Kenya: President Ruto Says Tax Waivers ‘Frozen’ As Govt Moves to Avert Debt Distress

Nairobi — President William Ruto has urged against requests for tax waivers saying the government had “stopped” issuing waivers due to pressing development needs.

Ruto who is seeking to expand annual revenue collections to Sh5 trillion by 2027 as part of efforts to tame debt said “other alternatives” should be considered before waiver requests.

“This waiver matter is a difficult one. With all these development initiatives it will be difficult to finance our programs if we take that route,” Ruto stated.

He was responding to an appeal during an interdenominational church service on Sunday.

Kenya’s annual revenue collections currently stand at Sh2 trillion with the country having crossed the Sh2 trillion mark in July 2020 when the Kenya Revenue Authority (KRA) reported a Sh2,031 trillion collection for Financial Year 2021/2022.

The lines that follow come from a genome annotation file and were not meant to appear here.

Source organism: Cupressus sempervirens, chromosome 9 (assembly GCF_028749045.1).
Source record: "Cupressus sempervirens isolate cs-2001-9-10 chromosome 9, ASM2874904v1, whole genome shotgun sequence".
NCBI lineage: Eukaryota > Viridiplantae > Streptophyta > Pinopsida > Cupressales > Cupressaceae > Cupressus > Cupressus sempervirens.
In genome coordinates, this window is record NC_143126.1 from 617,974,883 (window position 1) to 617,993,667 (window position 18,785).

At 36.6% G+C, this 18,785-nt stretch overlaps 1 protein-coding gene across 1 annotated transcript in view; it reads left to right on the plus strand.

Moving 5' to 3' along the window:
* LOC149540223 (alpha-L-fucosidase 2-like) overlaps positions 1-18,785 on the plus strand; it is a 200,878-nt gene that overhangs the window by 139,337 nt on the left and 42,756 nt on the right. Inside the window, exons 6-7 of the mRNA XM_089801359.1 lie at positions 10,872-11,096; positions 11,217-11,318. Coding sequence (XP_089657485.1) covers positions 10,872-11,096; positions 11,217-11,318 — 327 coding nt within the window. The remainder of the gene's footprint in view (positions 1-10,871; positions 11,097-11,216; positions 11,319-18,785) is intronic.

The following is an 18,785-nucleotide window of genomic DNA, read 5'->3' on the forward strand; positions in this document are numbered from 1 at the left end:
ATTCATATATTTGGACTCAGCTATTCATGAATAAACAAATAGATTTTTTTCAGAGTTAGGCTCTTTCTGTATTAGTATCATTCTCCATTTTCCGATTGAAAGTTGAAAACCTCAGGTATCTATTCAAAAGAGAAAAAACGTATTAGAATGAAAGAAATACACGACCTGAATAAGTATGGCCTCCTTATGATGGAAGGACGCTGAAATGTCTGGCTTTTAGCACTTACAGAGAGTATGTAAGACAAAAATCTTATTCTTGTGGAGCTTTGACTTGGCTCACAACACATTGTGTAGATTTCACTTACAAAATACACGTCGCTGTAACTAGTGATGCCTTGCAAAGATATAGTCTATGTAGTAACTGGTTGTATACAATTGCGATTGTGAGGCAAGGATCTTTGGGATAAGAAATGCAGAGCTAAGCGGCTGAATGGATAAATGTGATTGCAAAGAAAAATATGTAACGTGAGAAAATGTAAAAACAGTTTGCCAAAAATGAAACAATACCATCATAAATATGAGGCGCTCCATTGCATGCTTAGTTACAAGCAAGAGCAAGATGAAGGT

KRA had posted Sh1.7 trillion in the preceding year.

The agency which Ruto is proposing to rename the Kenya Revenue Service (KRS) had its initial target of Sh1.88 trillion revised twice to Sh1.91 trillion and Sh1.98 trillion.

Revenue to GDP ratio

Despite it being considered a monumental achievement being the first time KRA was exceeding its target in fourteen years, Ruto has consistently maintained Kenya’s revenue collections are not commensurate with its economy.

“Countries in the middle-income category raise 20-25 per cent of their GDP from. In Kenya, we are at 14 per cent,” Ruto argued in November 2022.

President Ruto defended the campaign to seal loopholes in tax collection as part of an elaborate plan to ease Kenya’s debt burden with more than half of tax revenue currently spent servicing loans.

He subsequently rolled back on government subsidies on fuel terminating the aid program under his predecessor President Uhuru Kenyatta as tantamount to subsidizing consumption.

The Energy and Petroleum Regulatory Authority (EPRA) has since dropped subsidies on petrol and moved to cushion diesel consumers, predominantly used in industries, with a cross-subsidy supported by super petrol users.

Government has maintained a Sh25.13 a liter subsidy for kerosene to cushion households without access to electricity.

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